C#:
  1. // permanently redirect
  2. HttpContext.Current.Response.StatusCode = 301;
  3. HttpContext.Current.Response.Redirect(theNewUrl);

And the visits sent by Google went like this:

And I didn't know why... maybe it was some re-indexing, the site was fairly recent. But that was strange. I do know that Google penalizes websites with duplicated content. And with my new url structure change, I now had two different ways to access the same page. That could be it, but the permanently redirect should have fixed that. Well, wget to the rescue! Just for curiosity I run:

wget my.website.com

And the output was something like:

...
HTTP request sent, awaiting response... 302 Found
Location: theNewUrl [following]
...

Well, that's problematic, the website was returning a 302 status code, and what it should return was a 301 status code. With this configuration I really had 2 urls for the same page witch Google may have found to be duplicates. My problem was with the redirect code, because Response.Redirect internally sets the status code to 302. I solved it way:

C#:
  1. HttpContext.Current.Response.StatusCode = 301;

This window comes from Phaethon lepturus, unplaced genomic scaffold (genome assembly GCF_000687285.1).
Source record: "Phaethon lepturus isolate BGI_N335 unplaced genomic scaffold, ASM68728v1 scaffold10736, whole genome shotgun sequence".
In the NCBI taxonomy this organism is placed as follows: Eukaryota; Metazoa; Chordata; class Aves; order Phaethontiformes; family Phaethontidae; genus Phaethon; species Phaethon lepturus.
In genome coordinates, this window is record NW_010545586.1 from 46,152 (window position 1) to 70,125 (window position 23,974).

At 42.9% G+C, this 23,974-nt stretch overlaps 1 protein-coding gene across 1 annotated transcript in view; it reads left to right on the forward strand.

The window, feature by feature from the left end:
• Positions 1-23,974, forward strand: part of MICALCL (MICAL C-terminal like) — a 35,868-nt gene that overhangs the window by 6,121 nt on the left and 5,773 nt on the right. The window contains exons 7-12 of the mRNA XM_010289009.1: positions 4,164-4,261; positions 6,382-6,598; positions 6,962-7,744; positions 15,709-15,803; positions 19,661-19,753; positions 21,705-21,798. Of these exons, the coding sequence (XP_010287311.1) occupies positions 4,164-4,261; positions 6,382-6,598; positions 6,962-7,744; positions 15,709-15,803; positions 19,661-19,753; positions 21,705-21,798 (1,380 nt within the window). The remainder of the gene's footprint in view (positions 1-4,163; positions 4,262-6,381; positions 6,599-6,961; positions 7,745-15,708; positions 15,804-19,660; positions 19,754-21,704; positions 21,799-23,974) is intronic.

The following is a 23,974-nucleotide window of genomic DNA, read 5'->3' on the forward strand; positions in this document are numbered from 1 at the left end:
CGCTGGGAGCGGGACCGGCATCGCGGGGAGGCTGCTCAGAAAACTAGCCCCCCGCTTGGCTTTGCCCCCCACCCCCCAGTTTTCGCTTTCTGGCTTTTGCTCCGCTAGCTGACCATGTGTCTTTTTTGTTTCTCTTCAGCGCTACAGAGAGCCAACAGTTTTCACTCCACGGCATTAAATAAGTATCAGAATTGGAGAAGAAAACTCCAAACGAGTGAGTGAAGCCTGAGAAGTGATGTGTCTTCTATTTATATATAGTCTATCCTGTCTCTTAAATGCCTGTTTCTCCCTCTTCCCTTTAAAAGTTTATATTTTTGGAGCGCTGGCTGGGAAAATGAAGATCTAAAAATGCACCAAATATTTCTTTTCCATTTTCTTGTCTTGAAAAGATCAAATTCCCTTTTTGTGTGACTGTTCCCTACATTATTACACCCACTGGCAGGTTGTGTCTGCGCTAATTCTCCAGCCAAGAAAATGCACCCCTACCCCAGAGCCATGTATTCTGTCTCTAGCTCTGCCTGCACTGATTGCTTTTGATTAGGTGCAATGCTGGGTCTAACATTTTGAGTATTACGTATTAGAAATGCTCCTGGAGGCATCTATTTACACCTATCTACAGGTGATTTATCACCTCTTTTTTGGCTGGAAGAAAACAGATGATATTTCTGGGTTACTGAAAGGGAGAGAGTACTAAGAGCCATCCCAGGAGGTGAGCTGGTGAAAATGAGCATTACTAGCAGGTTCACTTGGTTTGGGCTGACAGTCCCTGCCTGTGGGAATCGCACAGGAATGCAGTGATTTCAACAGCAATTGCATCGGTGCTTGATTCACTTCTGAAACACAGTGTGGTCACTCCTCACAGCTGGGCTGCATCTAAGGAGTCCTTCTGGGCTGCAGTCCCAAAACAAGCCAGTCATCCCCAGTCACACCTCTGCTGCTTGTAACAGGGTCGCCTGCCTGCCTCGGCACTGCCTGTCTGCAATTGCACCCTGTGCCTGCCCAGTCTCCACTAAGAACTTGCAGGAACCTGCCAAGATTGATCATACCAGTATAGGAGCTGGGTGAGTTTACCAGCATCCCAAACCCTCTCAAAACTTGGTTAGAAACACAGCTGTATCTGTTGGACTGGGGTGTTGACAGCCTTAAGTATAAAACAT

2. HttpContext.Current.Response.AddHeader("Location", theNewUrl);

And now, wget shows the correct information:

...
HTTP request sent, awaiting response: 301 Moved Permanently
Location: theNewUrl [following]
...

I really hope that the website recovers from this. It may take a while, we'll see.

I have a project where I need to process every night large amounts of data. Basically I have to fetch a lot of objects and related collections from the DB using NHibernate, operate on them, and then do some updates. This process usually takes about 2-3 hours.

Today I discovered a way to brutally increase the application speed. I noticed that the application started fast, but would gradually become slower. I didn't know why, so I tried to free already used objects and splitting the process into several separate instances. This helped only a little. I'm doing something like this (we use a facade on top of NHibernate, so: different types, but the same concepts/names):

C#:
  1. public static void Operate()
  2. {
  3.     using( IPersistanceSession
  4.         session = GetNHibernateSession(MasterSession) ) {
  5.        
  6.         IList list = GetALotOfObjects();
  7.         foreach( object obj in list ) {
  8.             Operate(session, obj);
  9.         }
  10.        
  11.     }
  12. }

This code is very slow. Some time ago, I had to go into NHibernate source code to understand how I could use sessions with ASP.NET, and I noticed that NHibernate uses a lot of internal objects. Well, on this case, I am fetching a lot of objects that have no relation with each other, so, I guessed I could clear the session from time to time... And adding a clear, boosted the speed considerably:

C#:
  1. public static void Operate()
  2. {
  3.     using( IPersistanceSession
  4.         session = GetNHibernateSession(MasterSession) ) {
  5.